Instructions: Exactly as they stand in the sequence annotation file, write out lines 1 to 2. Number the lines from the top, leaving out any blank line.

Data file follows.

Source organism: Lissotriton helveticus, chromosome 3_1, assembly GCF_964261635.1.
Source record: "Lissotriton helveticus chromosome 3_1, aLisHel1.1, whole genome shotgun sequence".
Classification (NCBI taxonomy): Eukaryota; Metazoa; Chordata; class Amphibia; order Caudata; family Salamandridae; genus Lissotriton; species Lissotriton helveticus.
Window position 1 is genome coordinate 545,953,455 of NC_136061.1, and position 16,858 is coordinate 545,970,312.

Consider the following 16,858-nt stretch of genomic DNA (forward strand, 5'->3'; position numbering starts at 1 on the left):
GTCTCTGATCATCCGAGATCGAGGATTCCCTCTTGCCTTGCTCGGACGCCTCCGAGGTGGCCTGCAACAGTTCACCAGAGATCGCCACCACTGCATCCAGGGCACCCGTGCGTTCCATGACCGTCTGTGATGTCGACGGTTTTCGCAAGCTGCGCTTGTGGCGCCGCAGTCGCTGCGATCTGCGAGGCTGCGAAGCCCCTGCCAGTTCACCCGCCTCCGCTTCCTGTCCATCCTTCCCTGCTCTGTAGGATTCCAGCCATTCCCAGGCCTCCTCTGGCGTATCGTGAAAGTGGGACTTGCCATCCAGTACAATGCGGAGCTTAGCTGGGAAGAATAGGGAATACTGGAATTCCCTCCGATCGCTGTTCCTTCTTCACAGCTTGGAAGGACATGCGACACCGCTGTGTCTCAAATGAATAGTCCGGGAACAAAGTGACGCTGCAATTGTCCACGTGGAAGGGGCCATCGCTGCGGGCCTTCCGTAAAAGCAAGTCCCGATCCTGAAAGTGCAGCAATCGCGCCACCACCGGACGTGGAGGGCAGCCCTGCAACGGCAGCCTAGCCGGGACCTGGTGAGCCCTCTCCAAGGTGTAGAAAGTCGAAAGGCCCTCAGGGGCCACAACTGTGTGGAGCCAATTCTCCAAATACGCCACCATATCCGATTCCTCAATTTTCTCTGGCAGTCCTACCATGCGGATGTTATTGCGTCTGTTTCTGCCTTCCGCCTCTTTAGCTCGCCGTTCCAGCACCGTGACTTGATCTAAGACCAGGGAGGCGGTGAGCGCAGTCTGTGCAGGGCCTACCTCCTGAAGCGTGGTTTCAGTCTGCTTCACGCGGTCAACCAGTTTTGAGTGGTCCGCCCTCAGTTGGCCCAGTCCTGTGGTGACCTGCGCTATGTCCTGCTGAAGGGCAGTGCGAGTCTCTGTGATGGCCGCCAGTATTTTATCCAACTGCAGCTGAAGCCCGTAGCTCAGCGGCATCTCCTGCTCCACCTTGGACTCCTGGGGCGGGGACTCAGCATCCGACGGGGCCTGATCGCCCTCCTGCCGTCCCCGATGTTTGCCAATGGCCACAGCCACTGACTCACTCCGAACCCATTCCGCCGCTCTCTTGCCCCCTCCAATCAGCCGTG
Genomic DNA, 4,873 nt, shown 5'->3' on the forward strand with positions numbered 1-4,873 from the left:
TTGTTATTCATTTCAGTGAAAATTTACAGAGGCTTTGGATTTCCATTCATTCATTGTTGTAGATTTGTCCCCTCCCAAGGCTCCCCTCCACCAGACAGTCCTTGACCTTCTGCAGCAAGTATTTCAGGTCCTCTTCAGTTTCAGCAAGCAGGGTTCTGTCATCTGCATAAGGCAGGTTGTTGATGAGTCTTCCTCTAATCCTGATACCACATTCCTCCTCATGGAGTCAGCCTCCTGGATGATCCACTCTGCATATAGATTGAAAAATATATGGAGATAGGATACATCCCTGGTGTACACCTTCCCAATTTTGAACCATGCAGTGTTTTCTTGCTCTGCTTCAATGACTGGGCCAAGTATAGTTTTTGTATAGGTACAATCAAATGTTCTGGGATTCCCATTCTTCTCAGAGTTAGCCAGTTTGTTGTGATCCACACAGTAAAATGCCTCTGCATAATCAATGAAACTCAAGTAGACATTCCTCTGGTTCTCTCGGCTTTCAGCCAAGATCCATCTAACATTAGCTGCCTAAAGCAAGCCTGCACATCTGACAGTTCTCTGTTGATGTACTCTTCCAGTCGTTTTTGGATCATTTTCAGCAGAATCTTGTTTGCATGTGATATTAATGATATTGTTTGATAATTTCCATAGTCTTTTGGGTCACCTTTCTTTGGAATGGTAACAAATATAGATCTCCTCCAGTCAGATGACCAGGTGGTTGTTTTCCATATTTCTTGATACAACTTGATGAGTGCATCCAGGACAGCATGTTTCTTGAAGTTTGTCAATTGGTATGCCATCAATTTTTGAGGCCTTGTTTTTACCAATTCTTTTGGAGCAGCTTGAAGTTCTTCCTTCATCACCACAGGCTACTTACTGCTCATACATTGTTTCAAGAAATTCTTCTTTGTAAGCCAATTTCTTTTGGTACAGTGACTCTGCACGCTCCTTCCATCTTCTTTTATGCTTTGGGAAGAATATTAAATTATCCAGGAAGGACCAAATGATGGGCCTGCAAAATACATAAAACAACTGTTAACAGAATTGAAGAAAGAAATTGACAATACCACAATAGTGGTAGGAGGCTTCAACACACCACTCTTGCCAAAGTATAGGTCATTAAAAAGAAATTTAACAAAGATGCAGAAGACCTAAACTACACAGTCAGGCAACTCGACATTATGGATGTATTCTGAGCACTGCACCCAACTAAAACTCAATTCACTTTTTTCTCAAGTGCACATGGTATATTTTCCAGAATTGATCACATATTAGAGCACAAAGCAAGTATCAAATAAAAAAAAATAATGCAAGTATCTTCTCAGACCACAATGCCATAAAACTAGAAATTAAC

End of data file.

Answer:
Source organism: Lissotriton helveticus, chromosome 3_1, assembly GCF_964261635.1.
Source record: "Lissotriton helveticus chromosome 3_1, aLisHel1.1, whole genome shotgun sequence".